13. if i may commit the error of being serious,,,, (yeah I know its frowned upon). How long can HR stay where he is? I guess as a vessel he can anchor in most places for awhile. That headroom does look over 8ft .... (f me),,, why? whats wrong with 6ft 6 headroom, If he had read one book on boat design? if he had skills? if he was prepared to listen? if he had done any research,,,, he has now a large houseboat,, that will not be super durable,,,,, at least he could have saved a bit and not installed the rig... if he had bought a sound second hand boat,,,,,if he had read one book on houseboat design
  14. cant recall if I have read 'The fatal shore' by Robert Hughes, on reflection I dont think I have i read it, or if I did it was long long ago. On my bookshelf I have "sea of dangers" and "The tyranny of distance", both by Geoffrey Blainey, both pretty dry books. I will borrow "The fatal shore" from the local library if you recommend. By the way,, I dont do drugs (just marijuana twice in 1996,, thats it - very dull life). It seems I get more aggravation here in 2 days than I have in 15 years on woodenboat.com forum. Anyway,, hope it will pass.... I guess back to the real world for me,,, SA in n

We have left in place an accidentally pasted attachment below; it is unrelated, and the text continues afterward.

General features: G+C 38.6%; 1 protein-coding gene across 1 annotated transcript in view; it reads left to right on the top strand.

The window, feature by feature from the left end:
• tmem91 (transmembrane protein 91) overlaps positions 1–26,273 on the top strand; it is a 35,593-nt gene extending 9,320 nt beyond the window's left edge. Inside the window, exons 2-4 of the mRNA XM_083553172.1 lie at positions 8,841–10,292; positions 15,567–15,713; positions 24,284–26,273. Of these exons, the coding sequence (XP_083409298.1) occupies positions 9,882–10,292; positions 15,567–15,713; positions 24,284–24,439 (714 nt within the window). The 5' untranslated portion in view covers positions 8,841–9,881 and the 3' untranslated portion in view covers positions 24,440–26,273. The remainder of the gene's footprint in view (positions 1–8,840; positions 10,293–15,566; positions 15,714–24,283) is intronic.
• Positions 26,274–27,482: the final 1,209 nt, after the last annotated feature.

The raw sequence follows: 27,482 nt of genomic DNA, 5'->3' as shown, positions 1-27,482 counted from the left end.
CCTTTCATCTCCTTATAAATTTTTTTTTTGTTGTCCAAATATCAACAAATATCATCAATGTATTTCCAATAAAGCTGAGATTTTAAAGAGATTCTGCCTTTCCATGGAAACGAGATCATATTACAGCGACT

15. australians are proud of their convict heritage. Of course americans would not know this. Here in Oz we are not particularly complementary when it comes to pontificating on the general knowledge of Americans when it comes to world affairs... anyway getting off topic... dare I use the 'igrorant' word,,,, present company excepted of course!!!!! The myth is that some starving poor wretch from dickensian london is sentenced to transportation to New South Wales (there was no australia till 1901,,, we were a collection of states from 1788 to 1901), for seven years. After 7 years as a convict, th